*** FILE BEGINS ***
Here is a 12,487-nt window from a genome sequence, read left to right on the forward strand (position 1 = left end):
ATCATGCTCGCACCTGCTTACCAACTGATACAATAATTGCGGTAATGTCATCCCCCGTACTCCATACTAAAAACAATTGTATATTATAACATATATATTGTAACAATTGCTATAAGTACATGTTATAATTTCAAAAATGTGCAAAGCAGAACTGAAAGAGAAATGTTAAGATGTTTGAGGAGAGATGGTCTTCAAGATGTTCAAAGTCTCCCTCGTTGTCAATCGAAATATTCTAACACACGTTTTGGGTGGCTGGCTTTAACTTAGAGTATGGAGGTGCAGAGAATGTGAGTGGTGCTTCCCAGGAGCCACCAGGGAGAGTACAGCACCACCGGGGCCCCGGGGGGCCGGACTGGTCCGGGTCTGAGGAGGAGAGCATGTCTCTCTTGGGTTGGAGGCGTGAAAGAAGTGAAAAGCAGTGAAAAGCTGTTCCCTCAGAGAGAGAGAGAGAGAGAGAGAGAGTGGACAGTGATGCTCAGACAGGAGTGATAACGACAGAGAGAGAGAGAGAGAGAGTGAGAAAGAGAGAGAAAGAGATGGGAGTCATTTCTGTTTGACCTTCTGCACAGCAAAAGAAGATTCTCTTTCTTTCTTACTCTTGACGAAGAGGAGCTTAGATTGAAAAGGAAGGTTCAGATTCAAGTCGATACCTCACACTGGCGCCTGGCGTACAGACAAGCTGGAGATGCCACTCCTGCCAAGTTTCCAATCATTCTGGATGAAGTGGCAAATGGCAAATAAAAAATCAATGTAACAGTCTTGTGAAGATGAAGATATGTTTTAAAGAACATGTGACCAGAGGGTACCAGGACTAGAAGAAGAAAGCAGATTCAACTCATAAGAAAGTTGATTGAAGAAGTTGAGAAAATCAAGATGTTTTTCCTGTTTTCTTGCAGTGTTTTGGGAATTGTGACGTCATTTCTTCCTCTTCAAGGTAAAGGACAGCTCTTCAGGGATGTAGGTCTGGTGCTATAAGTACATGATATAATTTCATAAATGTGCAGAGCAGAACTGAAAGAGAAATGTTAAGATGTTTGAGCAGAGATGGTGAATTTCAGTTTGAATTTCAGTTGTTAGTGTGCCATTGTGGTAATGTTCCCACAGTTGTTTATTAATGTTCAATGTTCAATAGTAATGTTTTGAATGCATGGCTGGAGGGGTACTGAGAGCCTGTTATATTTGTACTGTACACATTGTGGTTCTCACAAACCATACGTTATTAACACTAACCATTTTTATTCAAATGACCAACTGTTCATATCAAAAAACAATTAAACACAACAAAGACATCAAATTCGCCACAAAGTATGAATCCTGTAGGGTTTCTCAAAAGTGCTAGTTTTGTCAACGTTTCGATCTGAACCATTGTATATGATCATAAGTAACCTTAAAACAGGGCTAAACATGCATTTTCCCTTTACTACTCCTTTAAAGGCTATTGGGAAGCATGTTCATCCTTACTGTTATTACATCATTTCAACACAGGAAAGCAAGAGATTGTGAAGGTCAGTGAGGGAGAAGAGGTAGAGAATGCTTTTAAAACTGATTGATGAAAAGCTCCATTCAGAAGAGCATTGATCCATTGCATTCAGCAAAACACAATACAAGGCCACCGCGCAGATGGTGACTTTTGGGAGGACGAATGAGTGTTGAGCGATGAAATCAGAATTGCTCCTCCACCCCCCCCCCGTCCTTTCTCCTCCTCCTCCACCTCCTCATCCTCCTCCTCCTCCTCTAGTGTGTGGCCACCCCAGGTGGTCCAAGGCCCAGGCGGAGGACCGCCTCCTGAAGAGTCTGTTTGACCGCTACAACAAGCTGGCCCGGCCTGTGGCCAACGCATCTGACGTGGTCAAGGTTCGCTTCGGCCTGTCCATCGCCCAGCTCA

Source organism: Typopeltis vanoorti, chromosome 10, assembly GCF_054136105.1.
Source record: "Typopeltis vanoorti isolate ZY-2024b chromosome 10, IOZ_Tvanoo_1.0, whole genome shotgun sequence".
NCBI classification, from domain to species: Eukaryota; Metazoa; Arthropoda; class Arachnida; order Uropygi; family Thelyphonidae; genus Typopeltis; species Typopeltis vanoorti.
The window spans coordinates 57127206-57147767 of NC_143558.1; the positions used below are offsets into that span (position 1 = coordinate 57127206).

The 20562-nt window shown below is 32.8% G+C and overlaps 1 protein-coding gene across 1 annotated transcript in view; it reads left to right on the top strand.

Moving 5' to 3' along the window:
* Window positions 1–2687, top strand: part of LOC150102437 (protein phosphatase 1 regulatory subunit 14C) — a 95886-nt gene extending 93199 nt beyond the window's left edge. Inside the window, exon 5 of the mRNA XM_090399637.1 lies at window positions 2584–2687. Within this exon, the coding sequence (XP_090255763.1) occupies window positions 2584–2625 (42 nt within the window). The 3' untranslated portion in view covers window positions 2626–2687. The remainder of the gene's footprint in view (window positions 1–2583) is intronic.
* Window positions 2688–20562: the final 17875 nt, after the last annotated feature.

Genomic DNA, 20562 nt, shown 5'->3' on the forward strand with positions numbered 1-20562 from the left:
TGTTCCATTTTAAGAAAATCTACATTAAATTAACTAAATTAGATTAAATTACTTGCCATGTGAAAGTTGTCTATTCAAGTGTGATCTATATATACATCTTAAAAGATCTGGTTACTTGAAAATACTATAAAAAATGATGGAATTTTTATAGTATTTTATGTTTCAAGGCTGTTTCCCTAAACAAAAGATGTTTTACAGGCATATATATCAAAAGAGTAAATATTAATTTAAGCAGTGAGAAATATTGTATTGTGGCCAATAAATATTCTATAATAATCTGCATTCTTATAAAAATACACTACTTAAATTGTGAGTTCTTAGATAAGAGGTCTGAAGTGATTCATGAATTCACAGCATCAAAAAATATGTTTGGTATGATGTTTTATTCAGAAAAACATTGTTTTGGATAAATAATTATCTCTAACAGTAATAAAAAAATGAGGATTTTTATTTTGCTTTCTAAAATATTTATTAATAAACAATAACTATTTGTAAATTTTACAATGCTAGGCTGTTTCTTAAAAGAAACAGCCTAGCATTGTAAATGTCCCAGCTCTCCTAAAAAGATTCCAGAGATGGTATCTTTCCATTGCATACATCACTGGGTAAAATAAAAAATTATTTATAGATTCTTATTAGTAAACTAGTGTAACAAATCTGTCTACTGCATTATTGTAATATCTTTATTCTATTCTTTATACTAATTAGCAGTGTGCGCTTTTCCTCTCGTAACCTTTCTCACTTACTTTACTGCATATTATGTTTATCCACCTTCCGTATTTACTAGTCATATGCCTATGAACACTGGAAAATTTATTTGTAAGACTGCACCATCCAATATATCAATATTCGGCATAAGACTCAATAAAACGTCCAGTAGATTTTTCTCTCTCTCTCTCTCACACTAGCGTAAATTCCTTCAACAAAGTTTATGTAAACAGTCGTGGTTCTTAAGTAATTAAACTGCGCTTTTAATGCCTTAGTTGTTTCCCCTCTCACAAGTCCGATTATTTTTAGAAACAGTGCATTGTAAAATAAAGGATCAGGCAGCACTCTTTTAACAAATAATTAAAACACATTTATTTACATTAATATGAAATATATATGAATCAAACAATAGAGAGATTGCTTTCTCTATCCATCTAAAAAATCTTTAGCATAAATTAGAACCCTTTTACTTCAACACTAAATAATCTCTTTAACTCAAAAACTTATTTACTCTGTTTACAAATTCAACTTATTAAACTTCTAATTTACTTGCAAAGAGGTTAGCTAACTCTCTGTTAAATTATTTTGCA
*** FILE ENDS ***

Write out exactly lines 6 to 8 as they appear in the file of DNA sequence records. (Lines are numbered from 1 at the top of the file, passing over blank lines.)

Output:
The window spans coordinates 57127206-57147767 of NC_143558.1; the positions used below are offsets into that span (position 1 = coordinate 57127206).

The 20562-nt window shown below is 32.8% G+C and overlaps 1 protein-coding gene across 1 annotated transcript in view; it reads left to right on the top strand.

Moving 5' to 3' along the window: